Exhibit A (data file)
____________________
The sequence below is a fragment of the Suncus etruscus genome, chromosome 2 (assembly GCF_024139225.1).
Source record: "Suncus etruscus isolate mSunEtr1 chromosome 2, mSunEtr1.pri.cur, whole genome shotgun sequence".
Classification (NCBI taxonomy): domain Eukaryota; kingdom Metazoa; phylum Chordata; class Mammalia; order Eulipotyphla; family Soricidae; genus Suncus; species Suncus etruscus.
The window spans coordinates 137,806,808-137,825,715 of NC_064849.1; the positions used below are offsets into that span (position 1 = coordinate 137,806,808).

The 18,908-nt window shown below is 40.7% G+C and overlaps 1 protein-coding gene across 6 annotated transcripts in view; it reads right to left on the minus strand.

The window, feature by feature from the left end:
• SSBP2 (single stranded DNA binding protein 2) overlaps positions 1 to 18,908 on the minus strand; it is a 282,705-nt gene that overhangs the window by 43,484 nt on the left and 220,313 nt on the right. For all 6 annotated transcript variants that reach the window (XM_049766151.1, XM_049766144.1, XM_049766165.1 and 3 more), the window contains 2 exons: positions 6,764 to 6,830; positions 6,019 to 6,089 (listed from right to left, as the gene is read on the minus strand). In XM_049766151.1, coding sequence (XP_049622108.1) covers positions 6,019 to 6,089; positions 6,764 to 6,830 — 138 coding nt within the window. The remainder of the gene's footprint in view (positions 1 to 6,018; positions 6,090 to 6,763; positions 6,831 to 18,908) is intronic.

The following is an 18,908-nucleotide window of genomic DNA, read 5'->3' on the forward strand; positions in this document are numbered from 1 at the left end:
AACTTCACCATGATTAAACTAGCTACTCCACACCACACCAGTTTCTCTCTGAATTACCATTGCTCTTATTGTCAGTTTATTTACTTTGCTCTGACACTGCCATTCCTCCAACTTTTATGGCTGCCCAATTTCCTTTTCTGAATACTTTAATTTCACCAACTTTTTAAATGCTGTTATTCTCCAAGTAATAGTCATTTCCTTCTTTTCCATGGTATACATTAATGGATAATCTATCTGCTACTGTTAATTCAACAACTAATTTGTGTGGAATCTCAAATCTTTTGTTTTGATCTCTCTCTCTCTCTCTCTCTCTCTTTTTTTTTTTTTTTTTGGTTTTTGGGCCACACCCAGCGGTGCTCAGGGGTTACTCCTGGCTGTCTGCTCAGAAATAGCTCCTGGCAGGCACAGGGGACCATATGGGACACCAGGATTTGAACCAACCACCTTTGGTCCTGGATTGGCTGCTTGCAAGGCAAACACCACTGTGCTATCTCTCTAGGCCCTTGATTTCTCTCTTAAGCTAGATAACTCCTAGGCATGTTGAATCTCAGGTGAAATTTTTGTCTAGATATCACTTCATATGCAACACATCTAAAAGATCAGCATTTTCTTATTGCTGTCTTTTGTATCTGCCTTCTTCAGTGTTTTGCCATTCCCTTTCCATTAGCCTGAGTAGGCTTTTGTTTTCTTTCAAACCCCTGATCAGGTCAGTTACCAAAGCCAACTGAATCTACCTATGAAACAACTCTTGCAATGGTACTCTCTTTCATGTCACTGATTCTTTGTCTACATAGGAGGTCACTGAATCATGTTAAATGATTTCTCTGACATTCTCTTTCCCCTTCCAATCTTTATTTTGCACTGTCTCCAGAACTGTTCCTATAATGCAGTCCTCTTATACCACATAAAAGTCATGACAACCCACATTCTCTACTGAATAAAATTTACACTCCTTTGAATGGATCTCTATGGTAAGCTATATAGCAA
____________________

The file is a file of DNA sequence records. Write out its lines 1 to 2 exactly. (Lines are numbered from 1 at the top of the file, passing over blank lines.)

The sequence below is a fragment of the Suncus etruscus genome, chromosome 2 (assembly GCF_024139225.1).
Source record: "Suncus etruscus isolate mSunEtr1 chromosome 2, mSunEtr1.pri.cur, whole genome shotgun sequence".